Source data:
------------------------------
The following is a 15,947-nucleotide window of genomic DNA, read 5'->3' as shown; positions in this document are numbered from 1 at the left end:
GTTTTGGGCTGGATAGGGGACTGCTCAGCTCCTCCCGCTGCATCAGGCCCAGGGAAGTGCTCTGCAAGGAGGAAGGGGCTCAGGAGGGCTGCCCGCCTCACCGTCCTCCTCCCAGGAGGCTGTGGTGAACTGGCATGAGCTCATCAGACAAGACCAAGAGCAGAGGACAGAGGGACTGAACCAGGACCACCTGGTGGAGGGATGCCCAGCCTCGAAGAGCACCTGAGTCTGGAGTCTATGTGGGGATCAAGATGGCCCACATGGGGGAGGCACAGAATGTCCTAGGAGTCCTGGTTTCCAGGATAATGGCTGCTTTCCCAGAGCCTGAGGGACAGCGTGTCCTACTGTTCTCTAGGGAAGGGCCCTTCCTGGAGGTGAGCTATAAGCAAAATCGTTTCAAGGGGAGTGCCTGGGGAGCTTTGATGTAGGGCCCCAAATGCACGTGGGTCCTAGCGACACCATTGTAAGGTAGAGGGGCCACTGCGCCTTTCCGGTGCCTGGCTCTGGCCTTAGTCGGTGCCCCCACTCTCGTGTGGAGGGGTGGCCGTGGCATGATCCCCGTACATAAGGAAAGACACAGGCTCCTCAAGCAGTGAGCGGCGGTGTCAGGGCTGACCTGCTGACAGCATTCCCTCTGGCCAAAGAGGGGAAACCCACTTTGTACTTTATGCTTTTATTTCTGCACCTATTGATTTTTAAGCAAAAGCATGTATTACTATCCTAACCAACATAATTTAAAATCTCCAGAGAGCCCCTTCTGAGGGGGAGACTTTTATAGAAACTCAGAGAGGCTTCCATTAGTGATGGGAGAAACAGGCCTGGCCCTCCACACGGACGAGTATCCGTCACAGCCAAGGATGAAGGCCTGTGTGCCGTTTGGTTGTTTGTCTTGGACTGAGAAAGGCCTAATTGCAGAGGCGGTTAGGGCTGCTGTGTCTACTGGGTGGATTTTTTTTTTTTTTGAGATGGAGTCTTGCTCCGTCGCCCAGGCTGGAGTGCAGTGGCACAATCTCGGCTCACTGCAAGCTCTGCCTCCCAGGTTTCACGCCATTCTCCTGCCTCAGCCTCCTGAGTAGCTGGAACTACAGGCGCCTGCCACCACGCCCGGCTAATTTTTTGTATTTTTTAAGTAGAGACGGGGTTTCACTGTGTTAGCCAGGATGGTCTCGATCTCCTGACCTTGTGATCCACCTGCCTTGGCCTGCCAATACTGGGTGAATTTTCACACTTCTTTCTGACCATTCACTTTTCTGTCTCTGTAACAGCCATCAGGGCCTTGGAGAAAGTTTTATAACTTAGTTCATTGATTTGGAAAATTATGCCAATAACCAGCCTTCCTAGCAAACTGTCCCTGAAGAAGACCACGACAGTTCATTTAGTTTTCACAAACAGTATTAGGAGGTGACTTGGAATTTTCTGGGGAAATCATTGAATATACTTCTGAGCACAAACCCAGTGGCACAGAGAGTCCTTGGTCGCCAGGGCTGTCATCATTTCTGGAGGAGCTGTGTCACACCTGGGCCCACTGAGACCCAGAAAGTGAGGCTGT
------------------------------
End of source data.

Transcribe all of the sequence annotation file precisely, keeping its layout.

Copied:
The following is a 15,947-nucleotide window of genomic DNA, read 5'->3' as shown; positions in this document are numbered from 1 at the left end:
GTTTTGGGCTGGATAGGGGACTGCTCAGCTCCTCCCGCTGCATCAGGCCCAGGGAAGTGCTCTGCAAGGAGGAAGGGGCTCAGGAGGGCTGCCCGCCTCACCGTCCTCCTCCCAGGAGGCTGTGGTGAACTGGCATGAGCTCATCAGACAAGACCAAGAGCAGAGGACAGAGGGACTGAACCAGGACCACCTGGTGGAGGGATGCCCAGCCTCGAAGAGCACCTGAGTCTGGAGTCTATGTGGGGATCAAGATGGCCCACATGGGGGAGGCACAGAATGTCCTAGGAGTCCTGGTTTCCAGGATAATGGCTGCTTTCCCAGAGCCTGAGGGACAGCGTGTCCTACTGTTCTCTAGGGAAGGGCCCTTCCTGGAGGTGAGCTATAAGCAAAATCGTTTCAAGGGGAGTGCCTGGGGAGCTTTGATGTAGGGCCCCAAATGCACGTGGGTCCTAGCGACACCATTGTAAGGTAGAGGGGCCACTGCGCCTTTCCGGTGCCTGGCTCTGGCCTTAGTCGGTGCCCCCACTCTCGTGTGGAGGGGTGGCCGTGGCATGATCCCCGTACATAAGGAAAGACACAGGCTCCTCAAGCAGTGAGCGGCGGTGTCAGGGCTGACCTGCTGACAGCATTCCCTCTGGCCAAAGAGGGGAAACCCACTTTGTACTTTATGCTTTTATTTCTGCACCTATTGATTTTTAAGCAAAAGCATGTATTACTATCCTAACCAACATAATTTAAAATCTCCAGAGAGCCCCTTCTGAGGGGGAGACTTTTATAGAAACTCAGAGAGGCTTCCATTAGTGATGGGAGAAACAGGCCTGGCCCTCCACACGGACGAGTATCCGTCACAGCCAAGGATGAAGGCCTGTGTGCCGTTTGGTTGTTTGTCTTGGACTGAGAAAGGCCTAATTGCAGAGGCGGTTAGGGCTGCTGTGTCTACTGGGTGGATTTTTTTTTTTTTTGAGATGGAGTCTTGCTCCGTCGCCCAGGCTGGAGTGCAGTGGCACAATCTCGGCTCACTGCAAGCTCTGCCTCCCAGGTTTCACGCCATTCTCCTGCCTCAGCCTCCTGAGTAGCTGGAACTACAGGCGCCTGCCACCACGCCCGGCTAATTTTTTGTATTTTTTAAGTAGAGACGGGGTTTCACTGTGTTAGCCAGGATGGTCTCGATCTCCTGACCTTGTGATCCACCTGCCTTGGCCTGCCAATACTGGGTGAATTTTCACACTTCTTTCTGACCATTCACTTTTCTGTCTCTGTAACAGCCATCAGGGCCTTGGAGAAAGTTTTATAACTTAGTTCATTGATTTGGAAAATTATGCCAATAACCAGCCTTCCTAGCAAACTGTCCCTGAAGAAGACCACGACAGTTCATTTAGTTTTCACAAACAGTATTAGGAGGTGACTTGGAATTTTCTGGGGAAATCATTGAATATACTTCTGAGCACAAACCCAGTGGCACAGAGAGTCCTTGGTCGCCAGGGCTGTCATCATTTCTGGAGGAGCTGTGTCACACCTGGGCCCACTGAGACCCAGAAAGTGAGGCTGT